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Playing Three Wheel Cards in Omaha Hi-Lo

Omaha Hi Lo Wheel Cards

A few years back, Phil Hellmuth shared some strategies that he learned from “Miami” John Cernuto regarding Omaha Hi-Lo. The main takeaway from his conversation was that Cernuto recommended that he stick primarily with hands that have three wheel cards.

Wheel cards are any card from ace through five that complete a low straight. This is a very solid strategy and one most beginners should be following. However, not all three wheel card hands are the same. Today, we will look at the different variations of wheel hands and the best way to play them.

Three Wheel Cards with A-2

It should be obvious to any Omaha 8 or Better player out there that you want hands that include an A-2. These are the best of your wheel starters as they give you the best chance to flop nut low and it gives you a reasonable amount of counterfeit protection.

The best of the best is A-A-2-3 double suited with A-2-3-4 right behind. When you have A-2-3-4, you will have an uncounterfeitable hand when the board flops or turns low.

Many players will recommend raising with these hands pre-flop and most any position. This is a solid play, but if you have too many people coming into the hand, you want to just call along as you may have multiple players with A-2.

Omaha Hi-Lo Three Wheel Cards

When you have A-2, you have the best shot at nut low.

Three Wheel Cards Without an Ace

Wheel card hands like 2-3-4, 2-3-5, 2-4-5 or 3-4-5 all require that an ace lands on the board to give you a nut low. When this happens, you will have nut low, but otherwise, you are usually chasing second or third best.

These are hands you want to play without a ton of action ahead of you. However, if the board fails to bring an ace, tread cautiously. Also, of these hands, the 3-4-5 is the weakest as you need both the ace and deuce to hit.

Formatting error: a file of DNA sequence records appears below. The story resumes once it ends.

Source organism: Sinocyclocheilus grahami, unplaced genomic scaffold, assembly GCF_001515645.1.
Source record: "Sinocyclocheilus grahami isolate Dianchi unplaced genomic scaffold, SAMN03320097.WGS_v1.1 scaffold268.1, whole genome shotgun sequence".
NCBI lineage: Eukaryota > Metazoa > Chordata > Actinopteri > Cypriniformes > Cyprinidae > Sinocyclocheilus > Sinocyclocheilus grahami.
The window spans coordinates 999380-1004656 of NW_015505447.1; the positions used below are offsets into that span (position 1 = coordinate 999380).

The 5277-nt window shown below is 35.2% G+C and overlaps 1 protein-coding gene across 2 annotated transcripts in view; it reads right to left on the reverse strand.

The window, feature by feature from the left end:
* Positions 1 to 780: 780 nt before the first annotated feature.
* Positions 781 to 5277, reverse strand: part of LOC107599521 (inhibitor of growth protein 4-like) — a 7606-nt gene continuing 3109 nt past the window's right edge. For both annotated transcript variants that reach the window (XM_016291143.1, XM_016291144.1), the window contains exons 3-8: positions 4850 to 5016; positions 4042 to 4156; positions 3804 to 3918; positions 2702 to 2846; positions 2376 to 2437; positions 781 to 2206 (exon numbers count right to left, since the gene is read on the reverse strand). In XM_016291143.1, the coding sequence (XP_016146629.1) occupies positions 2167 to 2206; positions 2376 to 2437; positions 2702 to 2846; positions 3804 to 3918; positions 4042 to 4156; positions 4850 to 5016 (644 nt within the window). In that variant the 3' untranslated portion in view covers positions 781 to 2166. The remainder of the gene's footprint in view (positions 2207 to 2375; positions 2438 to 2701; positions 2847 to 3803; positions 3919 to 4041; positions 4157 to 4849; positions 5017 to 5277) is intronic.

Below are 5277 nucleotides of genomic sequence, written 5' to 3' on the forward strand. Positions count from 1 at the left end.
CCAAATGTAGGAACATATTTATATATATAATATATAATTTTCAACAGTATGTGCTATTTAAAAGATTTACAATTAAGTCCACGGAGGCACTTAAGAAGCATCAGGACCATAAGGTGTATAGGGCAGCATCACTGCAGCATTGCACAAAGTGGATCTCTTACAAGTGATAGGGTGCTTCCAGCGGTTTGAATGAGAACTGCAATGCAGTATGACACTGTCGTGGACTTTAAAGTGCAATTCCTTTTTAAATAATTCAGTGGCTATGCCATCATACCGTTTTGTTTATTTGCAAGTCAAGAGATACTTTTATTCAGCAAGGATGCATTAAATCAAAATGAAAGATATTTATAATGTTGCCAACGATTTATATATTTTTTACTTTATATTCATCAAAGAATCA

Three Wheel Cards Unsuited

When playing any Omaha game, you want hands with at least one suit available. When you have a rainbow hand, such as As-2h-3d-10c, you are at a disadvantage over many hands.

These hands are somewhat dicey to play as you are often only chasing for low. If the board pairs or produces a potential flush draw, you are generally chopping at best. They are still playable, but only in the right scenarios.

For example, if you are in a loose game that sees many people hit the flop, half of the pot can still produce a nice profit. These are also solid hands play in the blinds. It is not a hand you want to be calling more than a single raise with as you are generally only chasing half the pot.

Three Wheel Cards With a Dangler

Let’s talk about danglers in hands. These are cards that do not have a reasonable connection to the rest of your hand. In this case, you are looking at 7, 8, and 9. A nine will almost never work with your hand. The only exception will be when it’s suited with your aces.

Seven and eights, while low cards, will only really work when they are either suited with an ace or if you have a five as your wheel cards. Even then, the eight is more of a dangler as it has two gaps for the straight.

When you have a card that is a dangler, you are generally chasing low only. As-2c-3d-9d is great for your low chances, but not great for much else. When you are playing danglers, don’t go crazy calling raises with them. Play them sparingly in multi-way pots and in the blinds.

Playing a three wheel card strategy will help control fluctuations when playing Omaha Hi-Lo, but you have to avoid playing every single three wheel hand. By recognizing the right spots to play these hands, you will be on your way to improving your skills in Omaha 8 or Better.

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